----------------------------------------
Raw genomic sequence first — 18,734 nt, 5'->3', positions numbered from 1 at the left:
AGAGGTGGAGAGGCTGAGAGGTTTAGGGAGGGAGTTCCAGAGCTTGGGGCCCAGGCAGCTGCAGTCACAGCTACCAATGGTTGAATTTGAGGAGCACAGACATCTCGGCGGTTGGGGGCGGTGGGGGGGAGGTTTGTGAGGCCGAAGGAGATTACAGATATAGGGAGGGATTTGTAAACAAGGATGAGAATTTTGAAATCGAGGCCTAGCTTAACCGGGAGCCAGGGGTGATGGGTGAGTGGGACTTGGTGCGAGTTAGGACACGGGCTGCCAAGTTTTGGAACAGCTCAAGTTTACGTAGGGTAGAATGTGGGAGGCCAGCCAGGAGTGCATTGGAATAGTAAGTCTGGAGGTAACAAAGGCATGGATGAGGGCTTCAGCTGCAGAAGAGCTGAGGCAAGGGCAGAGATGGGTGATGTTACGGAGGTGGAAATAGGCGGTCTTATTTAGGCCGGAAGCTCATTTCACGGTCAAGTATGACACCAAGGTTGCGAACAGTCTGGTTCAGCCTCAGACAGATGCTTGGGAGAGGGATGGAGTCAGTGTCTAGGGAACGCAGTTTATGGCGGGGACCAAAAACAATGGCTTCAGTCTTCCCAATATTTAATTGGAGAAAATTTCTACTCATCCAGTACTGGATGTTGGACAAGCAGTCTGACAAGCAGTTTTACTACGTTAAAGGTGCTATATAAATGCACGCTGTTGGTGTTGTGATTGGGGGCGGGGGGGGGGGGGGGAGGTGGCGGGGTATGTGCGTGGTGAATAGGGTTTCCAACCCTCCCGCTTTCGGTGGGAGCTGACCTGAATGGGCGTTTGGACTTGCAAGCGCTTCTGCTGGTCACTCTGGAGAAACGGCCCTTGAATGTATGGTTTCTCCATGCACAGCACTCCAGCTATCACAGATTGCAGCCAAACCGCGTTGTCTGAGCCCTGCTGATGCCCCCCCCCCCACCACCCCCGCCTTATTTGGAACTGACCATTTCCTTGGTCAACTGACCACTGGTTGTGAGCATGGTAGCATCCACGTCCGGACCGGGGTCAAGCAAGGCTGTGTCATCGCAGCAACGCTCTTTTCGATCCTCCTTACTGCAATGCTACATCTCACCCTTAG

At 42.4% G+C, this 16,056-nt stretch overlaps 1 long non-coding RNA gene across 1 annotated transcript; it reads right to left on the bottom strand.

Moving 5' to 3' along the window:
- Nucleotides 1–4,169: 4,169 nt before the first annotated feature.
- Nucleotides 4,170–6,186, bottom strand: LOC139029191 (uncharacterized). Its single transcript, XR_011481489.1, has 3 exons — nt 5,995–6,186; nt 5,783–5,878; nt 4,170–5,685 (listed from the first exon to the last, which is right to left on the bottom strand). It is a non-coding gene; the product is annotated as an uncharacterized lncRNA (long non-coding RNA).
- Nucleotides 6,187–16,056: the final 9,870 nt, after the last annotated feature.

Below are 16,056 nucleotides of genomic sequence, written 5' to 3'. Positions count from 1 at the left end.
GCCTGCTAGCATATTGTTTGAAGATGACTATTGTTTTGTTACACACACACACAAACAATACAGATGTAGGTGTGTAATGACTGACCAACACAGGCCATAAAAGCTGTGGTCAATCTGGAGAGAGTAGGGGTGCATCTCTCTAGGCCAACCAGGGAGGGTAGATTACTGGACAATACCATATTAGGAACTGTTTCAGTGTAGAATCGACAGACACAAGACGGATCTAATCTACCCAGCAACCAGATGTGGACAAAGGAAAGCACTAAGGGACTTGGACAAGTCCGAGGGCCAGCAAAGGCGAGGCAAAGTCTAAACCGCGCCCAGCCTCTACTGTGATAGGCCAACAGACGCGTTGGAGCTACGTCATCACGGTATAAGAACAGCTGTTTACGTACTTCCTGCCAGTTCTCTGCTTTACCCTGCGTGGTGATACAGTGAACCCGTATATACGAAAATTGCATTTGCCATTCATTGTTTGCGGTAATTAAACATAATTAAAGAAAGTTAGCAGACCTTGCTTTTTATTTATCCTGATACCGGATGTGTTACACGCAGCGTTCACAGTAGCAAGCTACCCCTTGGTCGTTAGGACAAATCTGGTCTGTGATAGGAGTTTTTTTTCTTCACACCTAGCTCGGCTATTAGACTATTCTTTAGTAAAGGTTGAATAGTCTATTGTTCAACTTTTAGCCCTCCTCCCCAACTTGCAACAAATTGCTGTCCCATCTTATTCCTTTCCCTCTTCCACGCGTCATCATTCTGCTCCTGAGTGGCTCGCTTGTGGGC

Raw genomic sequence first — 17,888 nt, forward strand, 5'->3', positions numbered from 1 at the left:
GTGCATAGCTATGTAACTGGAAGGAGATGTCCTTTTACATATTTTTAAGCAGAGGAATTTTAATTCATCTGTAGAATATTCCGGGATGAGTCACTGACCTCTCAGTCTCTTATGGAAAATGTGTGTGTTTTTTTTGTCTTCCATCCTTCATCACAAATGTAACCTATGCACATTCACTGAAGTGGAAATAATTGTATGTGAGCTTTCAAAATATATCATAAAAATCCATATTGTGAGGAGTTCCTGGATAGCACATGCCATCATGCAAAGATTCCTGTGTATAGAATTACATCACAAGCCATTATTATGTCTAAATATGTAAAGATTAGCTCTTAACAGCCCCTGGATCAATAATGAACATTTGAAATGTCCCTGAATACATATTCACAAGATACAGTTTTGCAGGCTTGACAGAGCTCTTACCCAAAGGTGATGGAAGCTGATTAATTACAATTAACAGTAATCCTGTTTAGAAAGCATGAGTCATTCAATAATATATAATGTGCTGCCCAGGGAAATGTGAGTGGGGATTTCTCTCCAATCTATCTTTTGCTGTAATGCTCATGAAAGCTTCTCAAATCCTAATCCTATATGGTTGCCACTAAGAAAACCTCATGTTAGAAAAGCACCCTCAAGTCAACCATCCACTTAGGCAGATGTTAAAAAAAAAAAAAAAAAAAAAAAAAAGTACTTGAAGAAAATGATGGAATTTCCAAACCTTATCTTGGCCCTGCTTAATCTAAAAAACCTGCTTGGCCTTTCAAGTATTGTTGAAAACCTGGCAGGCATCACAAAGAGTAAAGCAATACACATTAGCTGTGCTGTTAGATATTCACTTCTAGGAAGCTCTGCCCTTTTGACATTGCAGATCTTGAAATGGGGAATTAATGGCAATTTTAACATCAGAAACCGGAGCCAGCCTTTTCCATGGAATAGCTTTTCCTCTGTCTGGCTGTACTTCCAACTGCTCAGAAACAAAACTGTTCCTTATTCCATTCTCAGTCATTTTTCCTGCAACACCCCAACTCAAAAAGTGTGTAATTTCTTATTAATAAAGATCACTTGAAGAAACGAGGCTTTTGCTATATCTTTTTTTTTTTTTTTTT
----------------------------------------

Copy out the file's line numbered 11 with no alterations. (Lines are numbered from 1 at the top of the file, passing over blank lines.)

GTGCATAGCTATGTAACTGGAAGGAGATGTCCTTTTACATATTTTTAAGCAGAGGAATTTTAATTCATCTGTAGAATATTCCGGGATGAGTCACTGACCTCTCAGTCTCTTATGGAAAATGTGTGTGTTTTTTTTGTCTTCCATCCTTCATCACAAATGTAACCTATGCACATTCACTGAAGTGGAAATAATTGTATGTGAGCTTTCAAAATATATCATAAAAATCCATATTGTGAGGAGTTCCTGGATAGCACATGCCATCATGCAAAGATTCCTGTGTATAGAATTACATCACAAGCCATTATTATGTCTAAATATGTAAAGATTAGCTCTTAACAGCCCCTGGATCAATAATGAACATTTGAAATGTCCCTGAATACATATTCACAAGATACAGTTTTGCAGGCTTGACAGAGCTCTTACCCAAAGGTGATGGAAGCTGATTAATTACAATTAACAGTAATCCTGTTTAGAAAGCATGAGTCATTCAATAATATATAATGTGCTGCCCAGGGAAATGTGAGTGGGGATTTCTCTCCAATCTATCTTTTGCTGTAATGCTCATGAAAGCTTCTCAAATCCTAATCCTATATGGTTGCCACTAAGAAAACCTCATGTTAGAAAAGCACCCTCAAGTCAACCATCCACTTAGGCAGATGTTAAAAAAAAAAAAAAAAAAAAAAAAAAGTACTTGAAGAAAATGATGGAATTTCCAAACCTTATCTTGGCCCTGCTTAATCTAAAAAACCTGCTTGGCCTTTCAAGTATTGTTGAAAACCTGGCAGGCATCACAAAGAGTAAAGCAATACACATTAGCTGTGCTGTTAGATATTCACTTCTAGGAAGCTCTGCCCTTTTGACATTGCAGATCTTGAAATGGGGAATTAATGGCAATTTTAACATCAGAAACCGGAGCCAGCCTTTTCCATGGAATAGCTTTTCCTCTGTCTGGCTGTACTTCCAACTGCTCAGAAACAAAACTGTTCCTTATTCCATTCTCAGTCATTTTTCCTGCAACACCCCAACTCAAAAAGTGTGTAATTTCTTATTAATAAAGATCACTTGAAGAAACGAGGCTTTTGCTATATCTTTTTTTTTTTTTTTTT